News

June 19, 2015

The National Science Foundation has awarded Graduate Research Fellowships to Ph.D. student Rachel Marty in the graduate Bioinformatics and Systems Biology program and to Max Shen in the undergraduate Bioinformatics program.

November 26, 2014

Trey Ideker has been selected as a Fellow of the American Association for the Advancement of Science.

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July 7, 2014

Olga Botvinnik, a Ph.D. student in the Bioinformatics and Systems Biology graduate program, has been awarded the 2014 John Hunter Fellowship. The focus of her Fellowship will be to create open source analysis software for the single-cell and biology communities, and to pioneer data, code sharing, and computational reproducibility within the single-cell and RNA biology communities.

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April 1, 2014

The National Science Foundation has awarded Graduate Research Fellowships to Ph.D. students Leen Jamal and Jeffrey Yuan in the graduate Bioinformatics and Systems Biology program, and to students Robin Betz and Christopher Probert in the undergraduate Bioinformatics program.

August 7, 2013

One of the most basic and intensively studied processes in biology—one which has been detailed in biology textbooks for decades—has gained a new level of understanding, thanks to the application of simple math to a problem that scientists never before thought could benefit from mathematics.

The scientists who made the discovery, published in this week's advance online publication of Nature, found that the process bacteria use to quickly adapt to metabolize preferred energy sources such as glucose—a process called “catabolite repression”—is controlled not just by glucose, as had long been known and taught, but just as much by other essential nutrients, such as nitrogen and sulfur, available to bacteria in their growth medium.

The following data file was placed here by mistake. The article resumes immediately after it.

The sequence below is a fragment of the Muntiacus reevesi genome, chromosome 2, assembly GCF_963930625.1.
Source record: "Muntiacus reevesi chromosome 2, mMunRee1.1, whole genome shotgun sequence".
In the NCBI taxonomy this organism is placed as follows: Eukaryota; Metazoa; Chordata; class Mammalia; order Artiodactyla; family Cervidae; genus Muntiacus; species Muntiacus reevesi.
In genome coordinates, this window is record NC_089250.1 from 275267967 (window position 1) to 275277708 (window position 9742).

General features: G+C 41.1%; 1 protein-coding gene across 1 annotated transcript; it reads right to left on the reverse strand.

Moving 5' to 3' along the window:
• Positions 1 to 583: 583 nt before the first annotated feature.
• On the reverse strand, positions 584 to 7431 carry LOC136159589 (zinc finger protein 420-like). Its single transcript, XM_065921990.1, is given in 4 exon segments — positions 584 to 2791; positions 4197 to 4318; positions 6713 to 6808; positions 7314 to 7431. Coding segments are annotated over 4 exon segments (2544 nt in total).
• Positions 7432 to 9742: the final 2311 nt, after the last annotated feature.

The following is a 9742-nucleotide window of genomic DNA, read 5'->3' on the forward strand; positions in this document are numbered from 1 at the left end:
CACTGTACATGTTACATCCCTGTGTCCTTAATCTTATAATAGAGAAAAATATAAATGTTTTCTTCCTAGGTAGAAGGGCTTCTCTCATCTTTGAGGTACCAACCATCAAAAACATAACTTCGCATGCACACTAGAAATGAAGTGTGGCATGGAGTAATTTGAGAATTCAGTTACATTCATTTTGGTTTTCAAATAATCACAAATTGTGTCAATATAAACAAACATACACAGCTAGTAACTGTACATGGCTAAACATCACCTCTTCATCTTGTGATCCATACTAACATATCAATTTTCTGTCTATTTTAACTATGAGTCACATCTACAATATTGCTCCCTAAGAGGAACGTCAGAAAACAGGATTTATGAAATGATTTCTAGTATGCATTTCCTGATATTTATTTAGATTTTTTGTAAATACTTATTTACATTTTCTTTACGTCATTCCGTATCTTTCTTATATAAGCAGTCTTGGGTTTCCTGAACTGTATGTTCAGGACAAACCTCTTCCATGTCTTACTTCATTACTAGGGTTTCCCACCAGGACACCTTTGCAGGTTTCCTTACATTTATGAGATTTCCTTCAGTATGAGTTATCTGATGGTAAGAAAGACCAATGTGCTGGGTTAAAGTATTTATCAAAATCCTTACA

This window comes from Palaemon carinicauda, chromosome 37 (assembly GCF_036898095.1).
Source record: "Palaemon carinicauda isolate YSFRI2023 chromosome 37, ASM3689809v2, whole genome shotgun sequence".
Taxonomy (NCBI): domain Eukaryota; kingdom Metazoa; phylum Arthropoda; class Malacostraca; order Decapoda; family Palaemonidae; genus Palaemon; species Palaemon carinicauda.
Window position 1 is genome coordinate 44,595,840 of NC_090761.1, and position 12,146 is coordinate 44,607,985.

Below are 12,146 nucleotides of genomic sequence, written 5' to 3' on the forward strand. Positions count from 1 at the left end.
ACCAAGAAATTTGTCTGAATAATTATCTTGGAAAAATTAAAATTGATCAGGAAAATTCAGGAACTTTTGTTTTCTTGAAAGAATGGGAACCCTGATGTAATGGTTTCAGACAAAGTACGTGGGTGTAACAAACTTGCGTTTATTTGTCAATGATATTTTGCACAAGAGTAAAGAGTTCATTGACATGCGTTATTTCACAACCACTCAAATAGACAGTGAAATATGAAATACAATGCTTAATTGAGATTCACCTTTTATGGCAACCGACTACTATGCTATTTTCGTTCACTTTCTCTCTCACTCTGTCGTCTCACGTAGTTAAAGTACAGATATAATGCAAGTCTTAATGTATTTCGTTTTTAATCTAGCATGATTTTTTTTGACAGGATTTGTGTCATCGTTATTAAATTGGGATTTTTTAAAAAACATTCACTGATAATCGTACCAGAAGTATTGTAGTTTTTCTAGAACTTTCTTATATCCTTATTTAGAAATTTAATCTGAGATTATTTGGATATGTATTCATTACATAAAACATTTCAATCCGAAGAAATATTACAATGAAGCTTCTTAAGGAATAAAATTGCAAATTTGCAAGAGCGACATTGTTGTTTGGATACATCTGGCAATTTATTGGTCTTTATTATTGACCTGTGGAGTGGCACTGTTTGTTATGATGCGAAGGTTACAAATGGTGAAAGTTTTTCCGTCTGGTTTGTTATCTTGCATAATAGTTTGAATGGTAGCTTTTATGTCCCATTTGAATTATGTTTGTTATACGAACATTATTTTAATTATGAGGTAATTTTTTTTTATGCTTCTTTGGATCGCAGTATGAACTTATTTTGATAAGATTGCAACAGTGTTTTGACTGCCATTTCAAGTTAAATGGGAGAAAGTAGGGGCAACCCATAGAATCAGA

“This is one of the most studied processes in molecular biology; it’s in every textbook,” says Terence Hwa, a professor of physics and biology at UC San Diego, who headed the team of scientists. “We showed that this process doesn’t work the way most people thought it did for the past several decades, and its purpose is different from what had generally been assumed.”

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July 31, 2013

A biology and physics professor at UC San Diego has received a $1.15 million grant from the National Science Foundation to establish a series of annual “boot camps” that will educate San Diego-area high school and college students about an emerging field at the intersection of physics and biology called “quantitative biology.”

"Quantitative biology is more than adding numbers to what biologists already know,” says Suckjoon Jun, an assistant professor of physics and molecular biology, who received the five-year Faculty Early Career Development (CAREER) grant, awarded by the foundation to promising young scholar-researchers, and will work with a biology professor at San Diego State University to start the first of the boot camps next summer. “The power of the approach is to bring quantitative rigor from physical sciences to identify and solve important and interesting problems in biology.”

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Student Publications

Friedmann-Morvinski D, Bhargava V, Gupta S, Verma IM, Subramaniam S. Identification of therapeutic targets for glioblastoma by network analysis. Oncogene. 2015.
Murrell B, Weaver S, Smith MD, Wertheim JO, Murrell S, Aylward A, et al. Gene-wide identification of episodic selection. Mol Biol Evol. 2015;32(5):1365-71.
Kim J, Levy E, Ferbrache A, Stepanowsky P, Farcas C, Wang S, et al. MAGI: a Node.js web service for fast microRNA-Seq analysis in a GPU infrastructure. Bioinformatics. 2014;30(19):2826-7.
McCorrison JM, Venepally P, Singh I, Fouts DE, Lasken RS, Methé BA. NeatFreq: reference-free data reduction and coverage normalization for De Novo sequence assembly. BMC Bioinformatics. 2014;15(1):357. PMC 
Mollah SA, Dobrin JS, Feder RE, Tse S-, Matos IG, Cheong C, et al. Flt3L dependence helps define an uncharacterized subset of murine cutaneous dendritic cells. J Invest Dermatol. 2014;134(5):1265-75.
Appleton E, Tao J, Haddock T, Densmore D. Interactive assembly algorithms for molecular cloning. Nat Methods. 2014;11(6):657-62.
Ma H, Morey R, O'Neil RC, He Y, Daughtry B, Schultz MD, et al. Abnormalities in human pluripotent cells due to reprogramming mechanisms. Nature. 2014;511(7508):177-83.